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All about Horsepower, Torque, speed, and acceleration.

All about Horsepower, Torque, speed, and acceleration. - Blog

If there’s one thing as old as cars themselves, it’s the craving to go faster. Manufacturers (and tuners) continually seek to achieve even greater ability to go as fast as possible. So how should you make your car faster, and what actually makes cars faster?

Torque vs Horsepower:

Usually most people only care about Horsepower (or Kilowatts for those of you that live in a place where things make sense) when it comes to making their car faster. However, torque is just as important, in some cases more important, than power. So what really is the difference between torque and power?

Simply put, torque is a rotational force coming from the engine & transmission to drive the wheels, and power is the rate at which this rotational force (aka work) is done. I could go into a whole engineering lesson about this, but I’d rather let Jason from Engineering Explained handle that. So when your car goes, it’s actually the torque that does the moving. More torque means more force you have to either accelerate your car or pull a load with, since torque is Force x distance (aka lb-ft or Newton-Meters). Power is basically how fast you can keep putting out that torque.

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A simple explanation of torque.
Power equation, notice how F times D is torque.
Power equation, notice how F times D is torque.

When it comes to acceleration, really power doesn’t matter all that much. Recall that acceleration is:

All about Horsepower, Torque, speed, and acceleration. - Blog

So if our goal is maximum acceleration, you can go about it two ways: Either increase the Force (torque) applied by the engine and transmission, or decrease the mass the engine has to move (your car). Power really only applies to speed. A car with higher power can achieve higher speeds and maintain them easier, since the engine can give more work (torque) at a faster rate.

If you want to compare how quickly two cars can accelerate, most people use power/weight ratios. However, power/weight really only matters for how easy it is for you to maintain speed. For example, cruise ships have a huge amount of Horsepower, sometimes in the hundreds of thousands, but since there’s so much weight/drag to move against they can only keep going so fast.
Toque/weight is a much more accurate way to compare car’s acceleration abilities, assuming both cars have similar structures. Whether you want high power/weight or torque/weight (why not both?) depends entirely on your goals.

If you want faster acceleration, you’re going to need more torque. So how do we get more torque?

How to increase torque:

Torque can be increased one of two ways: Getting more air to the engine or through the transmission.

Engine Air:
Your engine is basically just an air pump. The more air it gets, the more work that it can do. The only ways to increase air to the engine is either by more airflow or more displacement.
Better airflow, by allowing less restrictive flow of cold air to the engine, will allow you to have more oxygen available for combustion. It’s important that this air is “cool” too, since gas becomes denser as temperature decreases, and thus you can stuff more oxygen into the same volume.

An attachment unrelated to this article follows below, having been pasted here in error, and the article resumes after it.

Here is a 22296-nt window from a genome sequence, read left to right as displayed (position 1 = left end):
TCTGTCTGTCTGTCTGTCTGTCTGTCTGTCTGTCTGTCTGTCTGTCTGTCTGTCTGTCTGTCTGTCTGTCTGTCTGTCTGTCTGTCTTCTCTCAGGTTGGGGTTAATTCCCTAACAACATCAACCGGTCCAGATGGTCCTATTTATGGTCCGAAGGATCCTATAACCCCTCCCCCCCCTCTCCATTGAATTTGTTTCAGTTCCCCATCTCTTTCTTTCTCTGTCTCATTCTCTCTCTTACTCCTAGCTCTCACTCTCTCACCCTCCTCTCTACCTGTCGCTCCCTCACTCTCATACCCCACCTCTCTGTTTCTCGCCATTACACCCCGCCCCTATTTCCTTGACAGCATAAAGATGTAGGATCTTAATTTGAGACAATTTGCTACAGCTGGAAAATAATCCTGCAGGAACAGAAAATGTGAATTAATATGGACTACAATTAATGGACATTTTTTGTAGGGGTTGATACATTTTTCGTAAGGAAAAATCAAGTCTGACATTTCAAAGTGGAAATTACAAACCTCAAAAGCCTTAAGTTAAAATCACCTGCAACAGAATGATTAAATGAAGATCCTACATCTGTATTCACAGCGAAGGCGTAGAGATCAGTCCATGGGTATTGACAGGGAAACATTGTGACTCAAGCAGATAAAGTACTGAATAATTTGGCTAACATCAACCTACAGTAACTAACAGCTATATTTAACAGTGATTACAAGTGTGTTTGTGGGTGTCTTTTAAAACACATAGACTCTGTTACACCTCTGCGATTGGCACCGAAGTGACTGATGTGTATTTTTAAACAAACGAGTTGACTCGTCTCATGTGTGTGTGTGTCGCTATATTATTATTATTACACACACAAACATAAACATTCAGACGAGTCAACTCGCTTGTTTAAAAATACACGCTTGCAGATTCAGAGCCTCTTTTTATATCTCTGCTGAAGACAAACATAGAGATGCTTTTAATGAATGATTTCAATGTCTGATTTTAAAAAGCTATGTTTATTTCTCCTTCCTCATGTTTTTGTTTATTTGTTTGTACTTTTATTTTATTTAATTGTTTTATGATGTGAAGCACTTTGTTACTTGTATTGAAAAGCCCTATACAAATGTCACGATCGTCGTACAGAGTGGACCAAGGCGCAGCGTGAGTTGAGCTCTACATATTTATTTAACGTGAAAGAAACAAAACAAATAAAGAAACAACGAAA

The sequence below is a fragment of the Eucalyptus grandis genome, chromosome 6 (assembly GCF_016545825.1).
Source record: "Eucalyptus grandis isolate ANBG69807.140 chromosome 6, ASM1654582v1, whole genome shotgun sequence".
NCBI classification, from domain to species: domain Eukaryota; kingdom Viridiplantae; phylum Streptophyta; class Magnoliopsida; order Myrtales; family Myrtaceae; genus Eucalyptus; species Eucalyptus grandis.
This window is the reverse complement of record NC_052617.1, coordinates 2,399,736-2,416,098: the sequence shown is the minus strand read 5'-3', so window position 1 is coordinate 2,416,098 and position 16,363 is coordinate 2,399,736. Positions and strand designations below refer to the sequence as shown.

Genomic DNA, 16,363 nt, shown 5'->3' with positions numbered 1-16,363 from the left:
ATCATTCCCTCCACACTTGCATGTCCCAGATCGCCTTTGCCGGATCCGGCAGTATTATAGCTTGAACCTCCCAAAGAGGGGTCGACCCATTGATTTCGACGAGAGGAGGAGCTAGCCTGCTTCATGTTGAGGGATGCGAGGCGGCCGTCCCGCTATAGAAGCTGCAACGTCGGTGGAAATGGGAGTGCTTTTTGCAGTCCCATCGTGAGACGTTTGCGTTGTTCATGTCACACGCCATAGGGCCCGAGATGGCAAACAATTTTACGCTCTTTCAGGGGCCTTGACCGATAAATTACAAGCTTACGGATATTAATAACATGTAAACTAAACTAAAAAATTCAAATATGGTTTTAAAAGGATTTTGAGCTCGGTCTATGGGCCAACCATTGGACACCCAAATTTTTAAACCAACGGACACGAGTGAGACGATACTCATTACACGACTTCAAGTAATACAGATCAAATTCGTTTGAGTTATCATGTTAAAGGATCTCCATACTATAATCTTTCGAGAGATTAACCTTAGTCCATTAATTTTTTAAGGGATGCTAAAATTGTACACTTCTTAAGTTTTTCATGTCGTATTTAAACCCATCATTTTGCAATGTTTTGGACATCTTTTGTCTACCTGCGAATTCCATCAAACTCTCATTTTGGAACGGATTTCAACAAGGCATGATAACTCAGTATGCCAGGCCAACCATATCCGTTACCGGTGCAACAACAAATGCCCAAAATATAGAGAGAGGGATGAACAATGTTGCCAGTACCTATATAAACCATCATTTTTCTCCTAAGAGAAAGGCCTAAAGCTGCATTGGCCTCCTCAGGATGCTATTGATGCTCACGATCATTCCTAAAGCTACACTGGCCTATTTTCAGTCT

Your Valves on the engine also have an effect since they control how much air enters. Valve size, the number of valves, valve lift, and valve duration all have an effect of the air that enters and thus the torque and the best rpm range for the torque.

Displacement:
Displacement determines how much you can compress air in the engine, and the more you can compress the more air you can fit into the engine. So higher displacements lead to more torque.
“Now hold up, there’s many low displacement cars cars that have a lot of torque since they’re turbocharged”, you might say.
Well I’m here to let you in on a little secret, forced induction (turbocharging & supercharging) is just artificial displacement. Forced induction systems compress air as your pistons compress air, but forced induction systems allow for additional compression before the pistons compress. A naturally aspirated engine has a maximum compression of 1 atmosphere (atm) of air at sea level, that’s the most it can do assuming everything is perfect. Higher elevations with less air pressure will decrease the natural compression of the engine and thus make them less torquey.
In order to get more compression with a naturally aspirated engine, you need to give it more displacement. A 4.0L engine can compress twice the amount of air as a 2.0L engine, and (in theory) will have twice the available torque.
However, the magic of boost means you don’t have to resort to a bigger engine. If a turbocharger can compress air to 1 atm (aka 14.7 psi or 1.01325 bar) you basically just doubled your displacement. 1 atm from the engine’s ability to suck in air and one 1 atm from forced induction. So a turbocharged 2.0L engine theoretically now has as much displacement and torque as a 4.0L. This is assuming the turbo works for the whole rev range at peak boost, though.

Also, don’t forget that adding a larger bore and stroke are other ways to increase displacement and thus torque.

Peaky Torque vs Torque ‘under the curve’:
Having high torque is a good thing, but if that torque is peaky (as in going from low torque to high torque rapidly in the rev-range), you might have less of a benefit. A lower yet flat torque curve which provides a greater value for the average torque over the whole rev range will lead to better acceleration. It will also be much easier to drive, since the torque to the wheels doesn’t suddenly appear.

It's not witchcraft Jeremy Clarkson.
It's not witchcraft Jeremy Clarkson.

Transmission:
Automatic or Manual, your transmission’s entire purpose is to manipulate the torque coming from your engine and what speed you can go. Calculating transmission torque to the wheels is actually quite easy if you assume a lossless (aka no friction) system. Let’s say my engine can provide 100 lb-ft of torque. In first gear I have a ratio of 3:1, and my final drive (differential) is 2.75:1. How much torque is going to the wheels? Well, it’s simple multiplication:
100 x 3 x 2.75 = 825 lb-ft of torque
In real life you’d multiply this by a frictional constant (usually 0.85 assuming 15% frictional losses) to find the torque going to the wheels and then if there are two driven wheels with an open diff (each wheel gets half the torque) you’d multiply that number by a half.